LA CROSSE, Wis. - The La Crosse County Board is one step closer to determining the future of its county administrative building.
It's a project that's been in the works for months, but board members say they're running out of time to make a decision.
The county board wrapped up its meeting on Thursday night, and while they didn't make a final decision, they did eliminate a few options.
Board members say on the surface, the La Crosse County Administrative Center looks old but not dangerous.
But lift up the ceiling tiles, and it's a different story.
"There's an asbestos-containing fireproofing that's sprayed onto all those different beams or columns, and that was probably one of the first things that was done in the 1960s when the building was built," said Rick Stickler, with Midwest Environmental Management Company.23460928
If they do any type of renovation or maintenance on the building, the employees' health is at risk.
"The problem with that building is that it's a forced-air building and so air recirculates in it, so you don't want to do just part of the job, because you have viable asbestos, which is an airborne contaminant and causes lung problems," said Stickler.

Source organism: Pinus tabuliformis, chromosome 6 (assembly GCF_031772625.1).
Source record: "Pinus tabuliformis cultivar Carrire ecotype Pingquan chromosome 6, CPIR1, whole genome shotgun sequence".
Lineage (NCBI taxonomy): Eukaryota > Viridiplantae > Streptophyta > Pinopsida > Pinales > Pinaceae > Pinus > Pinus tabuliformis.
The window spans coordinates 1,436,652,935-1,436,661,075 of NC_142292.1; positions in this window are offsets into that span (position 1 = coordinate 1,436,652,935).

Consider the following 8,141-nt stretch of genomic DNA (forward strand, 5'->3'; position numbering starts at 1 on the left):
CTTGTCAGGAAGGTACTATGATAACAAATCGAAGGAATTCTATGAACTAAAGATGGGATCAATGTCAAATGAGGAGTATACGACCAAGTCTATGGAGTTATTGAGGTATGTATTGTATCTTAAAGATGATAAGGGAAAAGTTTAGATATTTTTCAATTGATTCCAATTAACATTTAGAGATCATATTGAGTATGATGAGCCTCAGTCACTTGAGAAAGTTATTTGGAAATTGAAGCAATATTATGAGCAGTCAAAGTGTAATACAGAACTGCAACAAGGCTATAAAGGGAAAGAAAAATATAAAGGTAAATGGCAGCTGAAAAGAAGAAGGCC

Which is why the county is trying to decide whether to pour a couple million dollars into asbestos abatement and renovate the center or build brand-new at a different location.
"We've been obtaining a lot of data about the different options that we have for the Administrative Center," said County Board member Joe Veenstra.
Other than remodeling, the county could build on either side of the Health and Human Services building.
"I'm personally leaning toward one of the Human Services building options. It has somewhat of an effect on parking, but I don't think it's deleterious. It would put the current Administrative Center site on the property tax rolls," said Veenstra.
But no matter where it would be located, if they build new, they have to decide within the next month so that 360 Real Estate can get started remodeling the current Administrative Center into student housing.
"Their time frame is important because they need to get the building done to be available for students," said Veenstra.
County Board members say all the options are relatively similar in cost.
At Thursday night's meeting, the board decided to remove the option of constructing a new building across from the courthouse.
County Board members say the plan they choose will also need to be affordable and keep all county buildings in the same area.
They hope to have plans finalized by the end of January.
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